It certainly is possible to gain a little bit of muscle and lose a little bit of fat over a period of time so that your body does change. Ideally, though, you do want to see the scale go down and your body fat go down if you have excess body fat because there is only so much muscle the body will put on naturally, which is not a lot unless you are lifting very heavy and eating a ton of protein/calories. Hope this helps!
I am very confused about calorie intake, and exercise. I have an app on my iphone to keep track of calories, exercise and all that. Ive had 2 kids and try to be pretty active, walking, hiking, wii fit, and videos. I aslo try to eat pretty healthy. BUT I dont lose weight very fast or I lose some and just plateau. My app tells me at 145 pounds and being 5’2 that I need to only eat 1200 cals a day and that most of my food intake is carbs and fats and hardly any protein. My biggest problem is not eating enough and I drink 2 espressos a day to keep me going. Most of the time my app tells me that im under the 1200 calorie intake and in starvation mode. Is this why Im so tired and not losing weight?? I like working out 3 days a week the others Im pretty busy with kids. I also dont eat very much meat but will eat chicken. I want to get down to 115 pounds and I dont want to take a year to do it! I also cant afford the gym.
What would you recommend for My workout and calorie intake. Should I be taking protein shakes?
@Jessica – your situation sounds quite complex. It sounds like you may not be eating enough calories for your body and those calorie calculators and apps are not perfect. If you are intaking a lot less calories, it’s very possible you are deficient in one, or more vitamins and minerals, which could partly explain your drowsiness. In addition, if you are not properly hydrated, that can have a big impact. I don’t know what you are eating, which is very important. A combination of eating less calories and the right calories is what differentiates success from failure long term. The right calories I mean whole, natural, unprocessed foods like veggies, fruits, lean meats, legumes, some grains, and nuts/seeds. If you are eating a small pizza, that’s not going to help you even if it’s low calorie because you won’t be satisfied and will almost certainly be deficient in various vitamins/minerals. You should consider a greens supplement. or multi-vitamin in the morning for nutritional insurance. If you still experience issues, I suggest consulting with a nutritionist.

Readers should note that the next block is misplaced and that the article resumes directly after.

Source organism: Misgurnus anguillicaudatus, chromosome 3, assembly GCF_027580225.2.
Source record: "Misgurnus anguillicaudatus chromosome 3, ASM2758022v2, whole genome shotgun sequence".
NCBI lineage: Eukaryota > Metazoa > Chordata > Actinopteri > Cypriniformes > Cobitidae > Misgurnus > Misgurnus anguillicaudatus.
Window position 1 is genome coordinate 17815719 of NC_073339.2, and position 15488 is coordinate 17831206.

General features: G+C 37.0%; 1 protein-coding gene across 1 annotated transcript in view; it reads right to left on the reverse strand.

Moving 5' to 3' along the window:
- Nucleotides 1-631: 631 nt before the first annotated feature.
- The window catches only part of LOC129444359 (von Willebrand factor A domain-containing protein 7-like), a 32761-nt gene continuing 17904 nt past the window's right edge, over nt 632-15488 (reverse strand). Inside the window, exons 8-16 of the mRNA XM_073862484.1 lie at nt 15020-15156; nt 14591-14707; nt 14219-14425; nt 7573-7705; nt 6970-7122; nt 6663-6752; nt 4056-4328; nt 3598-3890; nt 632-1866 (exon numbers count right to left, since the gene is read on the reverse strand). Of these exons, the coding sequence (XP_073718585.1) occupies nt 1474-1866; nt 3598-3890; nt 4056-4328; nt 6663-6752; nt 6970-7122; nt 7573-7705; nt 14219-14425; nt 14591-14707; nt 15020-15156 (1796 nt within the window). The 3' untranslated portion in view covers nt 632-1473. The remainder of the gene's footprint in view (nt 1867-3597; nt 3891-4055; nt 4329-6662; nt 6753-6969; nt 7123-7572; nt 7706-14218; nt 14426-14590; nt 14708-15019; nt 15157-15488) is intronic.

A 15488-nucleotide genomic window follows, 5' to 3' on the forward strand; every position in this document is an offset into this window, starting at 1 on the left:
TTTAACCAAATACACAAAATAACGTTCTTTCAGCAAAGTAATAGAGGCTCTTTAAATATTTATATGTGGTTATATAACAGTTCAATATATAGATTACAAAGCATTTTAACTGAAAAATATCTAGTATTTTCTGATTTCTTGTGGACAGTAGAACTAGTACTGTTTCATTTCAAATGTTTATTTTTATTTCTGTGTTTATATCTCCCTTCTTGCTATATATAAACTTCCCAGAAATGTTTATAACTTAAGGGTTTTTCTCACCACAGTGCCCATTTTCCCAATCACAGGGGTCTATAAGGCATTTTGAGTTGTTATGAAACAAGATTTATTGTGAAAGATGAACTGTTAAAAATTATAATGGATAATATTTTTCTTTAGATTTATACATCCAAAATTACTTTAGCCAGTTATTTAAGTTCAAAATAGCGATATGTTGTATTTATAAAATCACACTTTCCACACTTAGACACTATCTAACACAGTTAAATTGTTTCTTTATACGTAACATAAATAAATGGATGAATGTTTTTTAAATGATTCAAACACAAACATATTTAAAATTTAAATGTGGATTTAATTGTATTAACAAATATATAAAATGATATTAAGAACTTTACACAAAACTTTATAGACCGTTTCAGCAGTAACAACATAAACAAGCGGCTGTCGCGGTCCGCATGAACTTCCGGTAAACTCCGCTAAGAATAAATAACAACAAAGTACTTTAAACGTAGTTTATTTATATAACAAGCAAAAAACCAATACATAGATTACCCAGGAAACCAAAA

I gained 6 pounds after Christmas, and have the worst time getting it off. My body is bouncing the same pound or so back and forth since December 31st. I do not eat white carbs, eat five sevings of fruits and veggies a day, eat no diet dinners, cook with fresh and frozen veggies. I only eat lean meats, eggs and mostly low fat cheese. I teach spin three days a week, adn workout five to six days total. Getting in at least 45 minutes of cardio or more those days. I weigh 195 pounds and am a female at 5’5. I counted calories and I seem to be eating around 1500 to 1700 calories daily but usually around 1500. Any ideas on how to end this cycle?
@Monica – I would continue exercising as you are and eating as you are. I would make sure you are drinking enough water and hydrating given the amount of exercise you are doing. Drinking enough water can be the difference to break through a plateau. From first glance and without a detailed analysis, what you are doing looks reasonable to me. My best guess is the weight will start to come off, and may even come off fairly quickly.
great idea guys 🙂
Hello I was just wondering what you think I should do, i am a 24 year old male I am 5’6 and 155 lbs and I want to lose fat and be stalky eventually have abs …. But I eat healthy abot 1500 cals a day and I jog about 3 mile 6 days a week and I do body weight workouts 4 days a week and somedays I even do some intervals for cardio but the 3 weeks I’ve been doing this I have only lost 5 lbs and now nothing I have been stuck here for a week so can I help me also about how much should I weigh
@Bruce – Losing 5lb in 3 weeks is an above average pace of fat loss for someone your size. Anything near losing 1% of your body weight in fat per week is considered the high end pace of fat loss. given it’s only been one week you haven’t lost any more weight, I wouldn’t worry about it. I consider 3 weeks straight of losing no weight a fat loss plateau; not two, or one. There are a bunch of reasons why fat loss plateaus can happen. Make sure you are drinking enough water and just keep on pushing. Almost everyone I’ve met who had an incredible body transformation hit at least 1, if not 2, or 3 plateaus.
Sir marc, i am a 22 year old guy with a 6 foot height .. I had an accident in 2009 when i suffered 13 fractures including right elbow left wrist and right femur(thigh) and right tibia (leg) ….. I have rods in all the fractured areas … I gained weight and weighed 280 pounds 3 weeks back … I started weight training and cardio and also dieting … On normal days ive been eating 1000 calories aprox but ive also had 3 4 cheat days in these 3 weeks …
1. Ive lost 14 pounds (6.2 kgs) in these 3 weeks .. After reading your aricle, im worried, am i losing weight too quick ??
2. You mentioned in one of your comments , that the person loses more muscle and water and less fat if hes losing too quick … But my question is .. If the person is actually buildin muscles by strentgh training everyday , how can he lose muscle ??